Key Course Features:
•*1st in Wales for learning community (WGU analysis of unpublished NSS 2019 data)
•Student Social Work students are registered with Social Care Wales, which is the regulatory body for all Social Workers in Wales. This is undertaken at the start of the degree, and requires all Social Work students to adhere to the professional code of practice during their studies. This means that in addition to gaining the BA(hons) in Social Work, graduating students gain the title of registered Social Workers and are able to gain employment as newly qualified Social Workers.
•Many of our students are returners to education, sometimes after a long break, and we are experienced in offering appropriate support and study skills advice.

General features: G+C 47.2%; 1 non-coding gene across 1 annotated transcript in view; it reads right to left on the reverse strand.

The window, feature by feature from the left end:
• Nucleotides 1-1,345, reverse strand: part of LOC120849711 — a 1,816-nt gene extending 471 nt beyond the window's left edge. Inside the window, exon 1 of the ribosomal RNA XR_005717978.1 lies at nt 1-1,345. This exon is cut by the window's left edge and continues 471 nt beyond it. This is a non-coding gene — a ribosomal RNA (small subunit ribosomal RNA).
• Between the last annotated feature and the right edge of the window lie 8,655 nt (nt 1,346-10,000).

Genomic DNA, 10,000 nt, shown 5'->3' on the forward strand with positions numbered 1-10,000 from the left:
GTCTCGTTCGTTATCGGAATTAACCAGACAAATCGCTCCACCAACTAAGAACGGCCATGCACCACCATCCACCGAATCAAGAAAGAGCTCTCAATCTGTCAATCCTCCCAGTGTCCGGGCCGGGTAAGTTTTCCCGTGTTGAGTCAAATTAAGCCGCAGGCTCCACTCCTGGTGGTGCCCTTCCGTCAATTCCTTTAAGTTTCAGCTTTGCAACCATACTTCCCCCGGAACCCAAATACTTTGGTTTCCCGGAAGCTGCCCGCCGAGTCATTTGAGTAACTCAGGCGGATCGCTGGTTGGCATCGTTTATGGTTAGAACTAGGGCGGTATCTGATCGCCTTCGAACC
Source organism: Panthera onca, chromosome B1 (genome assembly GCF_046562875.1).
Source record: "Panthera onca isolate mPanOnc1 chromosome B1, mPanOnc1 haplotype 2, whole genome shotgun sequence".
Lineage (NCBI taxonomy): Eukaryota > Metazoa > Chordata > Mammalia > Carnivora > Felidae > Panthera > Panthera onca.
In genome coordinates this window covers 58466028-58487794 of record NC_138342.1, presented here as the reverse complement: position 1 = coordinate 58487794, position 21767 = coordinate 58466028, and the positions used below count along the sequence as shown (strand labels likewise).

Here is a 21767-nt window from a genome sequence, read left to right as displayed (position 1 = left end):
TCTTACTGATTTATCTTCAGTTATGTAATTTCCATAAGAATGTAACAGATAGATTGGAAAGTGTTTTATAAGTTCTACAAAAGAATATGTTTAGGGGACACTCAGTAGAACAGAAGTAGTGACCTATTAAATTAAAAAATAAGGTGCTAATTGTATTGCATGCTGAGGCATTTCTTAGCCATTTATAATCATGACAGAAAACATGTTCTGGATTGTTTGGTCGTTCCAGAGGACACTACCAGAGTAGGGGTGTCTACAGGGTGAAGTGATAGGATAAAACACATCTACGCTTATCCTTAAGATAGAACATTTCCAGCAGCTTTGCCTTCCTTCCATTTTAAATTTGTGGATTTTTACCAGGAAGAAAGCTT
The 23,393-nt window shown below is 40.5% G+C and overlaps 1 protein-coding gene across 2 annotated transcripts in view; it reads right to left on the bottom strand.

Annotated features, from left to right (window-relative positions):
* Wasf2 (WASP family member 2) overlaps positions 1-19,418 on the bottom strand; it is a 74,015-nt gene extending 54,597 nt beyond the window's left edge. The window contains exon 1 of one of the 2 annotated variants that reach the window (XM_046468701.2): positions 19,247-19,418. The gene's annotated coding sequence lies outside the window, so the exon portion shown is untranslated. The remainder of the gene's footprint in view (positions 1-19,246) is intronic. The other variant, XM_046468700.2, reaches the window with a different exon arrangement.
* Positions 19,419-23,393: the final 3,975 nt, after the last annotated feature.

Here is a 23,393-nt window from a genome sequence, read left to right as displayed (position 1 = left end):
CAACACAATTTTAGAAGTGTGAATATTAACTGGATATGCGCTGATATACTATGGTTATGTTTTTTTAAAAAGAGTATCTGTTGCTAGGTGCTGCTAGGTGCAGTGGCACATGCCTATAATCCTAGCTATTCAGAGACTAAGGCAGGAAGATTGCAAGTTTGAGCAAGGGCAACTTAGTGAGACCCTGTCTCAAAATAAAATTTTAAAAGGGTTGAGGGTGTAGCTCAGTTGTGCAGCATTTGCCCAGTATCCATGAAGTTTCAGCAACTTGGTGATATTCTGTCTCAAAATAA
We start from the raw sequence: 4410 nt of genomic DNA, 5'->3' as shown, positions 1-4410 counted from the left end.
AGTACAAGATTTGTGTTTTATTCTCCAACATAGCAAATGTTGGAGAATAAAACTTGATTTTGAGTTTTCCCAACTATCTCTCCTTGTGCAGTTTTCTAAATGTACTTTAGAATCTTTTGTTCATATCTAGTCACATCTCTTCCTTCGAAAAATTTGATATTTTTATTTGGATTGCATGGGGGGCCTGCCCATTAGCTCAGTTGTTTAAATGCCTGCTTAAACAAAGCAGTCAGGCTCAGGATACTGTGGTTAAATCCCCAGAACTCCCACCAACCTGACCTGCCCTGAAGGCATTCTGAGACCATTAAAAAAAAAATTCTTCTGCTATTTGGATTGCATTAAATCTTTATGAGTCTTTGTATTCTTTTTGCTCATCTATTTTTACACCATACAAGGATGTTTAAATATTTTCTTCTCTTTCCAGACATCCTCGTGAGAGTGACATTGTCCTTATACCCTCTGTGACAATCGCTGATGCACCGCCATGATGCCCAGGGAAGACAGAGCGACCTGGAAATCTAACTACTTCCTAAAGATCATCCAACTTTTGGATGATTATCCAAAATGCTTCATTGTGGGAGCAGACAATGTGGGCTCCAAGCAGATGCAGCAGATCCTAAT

•Our local authority partners – Wrexham, Flintshire and Denbighshire – are contracted to find and support student placements.
•One of your second or third year placements will be in a statutory setting – this is a requirement of Social Care Wales.
•The programme enjoys the participation of the focus group Outside In. Outside In’s members include those who’ve used social care and health services and who have expertise through experience. They take part in teaching, assessment, programme management and recruitment of students.
•Participation and involvement are key aspects in the programme team’s current publications and research profile. Further research activity includes Welsh (and other devolved government) policy evaluation, alcohol and other drugs.